A portion of this protected didactic time is devoted to “work rounds” at least two times each month. This provides residents an opportunity to update faculty and other residents on their progress in preparing for or executing the practicum, the chance to rehearse important presentations, and an opportunity to receive feedback on their work. These sessions are attended by program faculty and coaches, as well as our improvement specialist.

In all of these didactic activities, the opportunity for both residents and faculty to interact with peers from other disciplines has been extraordinarily important. Learning about how other systems and settings work, and coming to understand how the culture of surgery and the culture of psychiatry, for example, both differ and resemble each other, is powerful.

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Practicum review and approval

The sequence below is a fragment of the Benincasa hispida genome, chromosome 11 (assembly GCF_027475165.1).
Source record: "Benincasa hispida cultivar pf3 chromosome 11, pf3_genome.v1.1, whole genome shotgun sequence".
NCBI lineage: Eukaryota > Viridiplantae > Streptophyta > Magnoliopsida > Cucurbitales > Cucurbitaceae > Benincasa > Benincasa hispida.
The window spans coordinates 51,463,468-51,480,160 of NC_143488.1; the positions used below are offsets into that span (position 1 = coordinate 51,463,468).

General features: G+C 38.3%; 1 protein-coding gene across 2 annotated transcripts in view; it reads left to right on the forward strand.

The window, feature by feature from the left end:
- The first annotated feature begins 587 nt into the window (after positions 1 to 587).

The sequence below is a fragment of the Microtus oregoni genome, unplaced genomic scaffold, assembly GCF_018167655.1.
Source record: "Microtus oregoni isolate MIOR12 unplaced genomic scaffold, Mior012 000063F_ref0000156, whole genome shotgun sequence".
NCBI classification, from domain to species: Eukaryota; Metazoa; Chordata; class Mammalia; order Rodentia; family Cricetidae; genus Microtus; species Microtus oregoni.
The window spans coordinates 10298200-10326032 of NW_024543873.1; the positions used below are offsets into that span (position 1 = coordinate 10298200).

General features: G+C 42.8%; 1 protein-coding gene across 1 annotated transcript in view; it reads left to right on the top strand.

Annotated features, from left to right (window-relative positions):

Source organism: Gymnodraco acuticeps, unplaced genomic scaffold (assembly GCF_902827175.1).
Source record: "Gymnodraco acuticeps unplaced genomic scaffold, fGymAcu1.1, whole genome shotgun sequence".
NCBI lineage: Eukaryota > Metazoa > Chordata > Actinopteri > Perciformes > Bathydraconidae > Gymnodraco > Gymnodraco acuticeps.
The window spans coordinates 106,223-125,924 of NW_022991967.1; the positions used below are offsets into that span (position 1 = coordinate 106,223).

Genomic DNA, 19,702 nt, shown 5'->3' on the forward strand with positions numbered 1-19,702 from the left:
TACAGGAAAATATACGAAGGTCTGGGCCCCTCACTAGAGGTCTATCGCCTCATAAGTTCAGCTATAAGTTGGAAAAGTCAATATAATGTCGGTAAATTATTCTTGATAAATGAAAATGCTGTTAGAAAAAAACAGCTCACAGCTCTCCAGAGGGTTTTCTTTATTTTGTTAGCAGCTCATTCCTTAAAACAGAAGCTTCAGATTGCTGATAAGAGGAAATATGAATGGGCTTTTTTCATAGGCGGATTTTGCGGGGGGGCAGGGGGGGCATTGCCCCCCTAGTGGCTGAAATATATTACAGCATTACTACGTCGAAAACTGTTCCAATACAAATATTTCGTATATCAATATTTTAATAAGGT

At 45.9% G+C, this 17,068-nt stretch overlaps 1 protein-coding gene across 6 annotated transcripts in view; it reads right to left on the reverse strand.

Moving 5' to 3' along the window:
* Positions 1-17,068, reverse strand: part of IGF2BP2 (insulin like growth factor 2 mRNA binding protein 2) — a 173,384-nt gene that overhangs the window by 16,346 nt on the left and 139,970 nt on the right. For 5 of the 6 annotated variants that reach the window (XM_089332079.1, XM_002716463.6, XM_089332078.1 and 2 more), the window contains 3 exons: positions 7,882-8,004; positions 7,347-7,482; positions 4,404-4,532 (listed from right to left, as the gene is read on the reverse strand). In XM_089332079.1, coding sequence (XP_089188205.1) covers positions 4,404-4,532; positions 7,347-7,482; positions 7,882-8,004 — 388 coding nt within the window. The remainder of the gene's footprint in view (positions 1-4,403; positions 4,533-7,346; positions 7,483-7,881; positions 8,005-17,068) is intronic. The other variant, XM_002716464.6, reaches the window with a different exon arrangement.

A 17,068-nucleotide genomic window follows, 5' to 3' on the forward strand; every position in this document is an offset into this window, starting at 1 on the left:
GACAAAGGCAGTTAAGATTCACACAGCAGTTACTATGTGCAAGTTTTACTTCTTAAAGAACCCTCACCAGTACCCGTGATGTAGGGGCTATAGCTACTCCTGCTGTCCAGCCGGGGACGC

Each resident develops a practicum proposal21 with his or her coach during the second half of LPM year one as the first year of residency comes to an end. All practicum proposals must be approved by the PRB before completion of the first LPM year. This 20-person review board includes hospital physician and nurse leadership, faculty practice leadership, clinical chairs, the director of GME, LPM residents, the New Hampshire director of public health, and members of the DHLPMR Program Management Group (PMG). This board is responsible for assuring that the proposed practicum meets the requirements of preventive medicine training, fulfills residency learning objectives, and is consistent with institutional priorities. The board meets once to twice monthly for two hours. Its members are selected by and invited to participate by the DHLPMR PMG. There is no set membership term. Residents are encouraged to attend review board meetings as observers to learn about the practicum proposal and review process.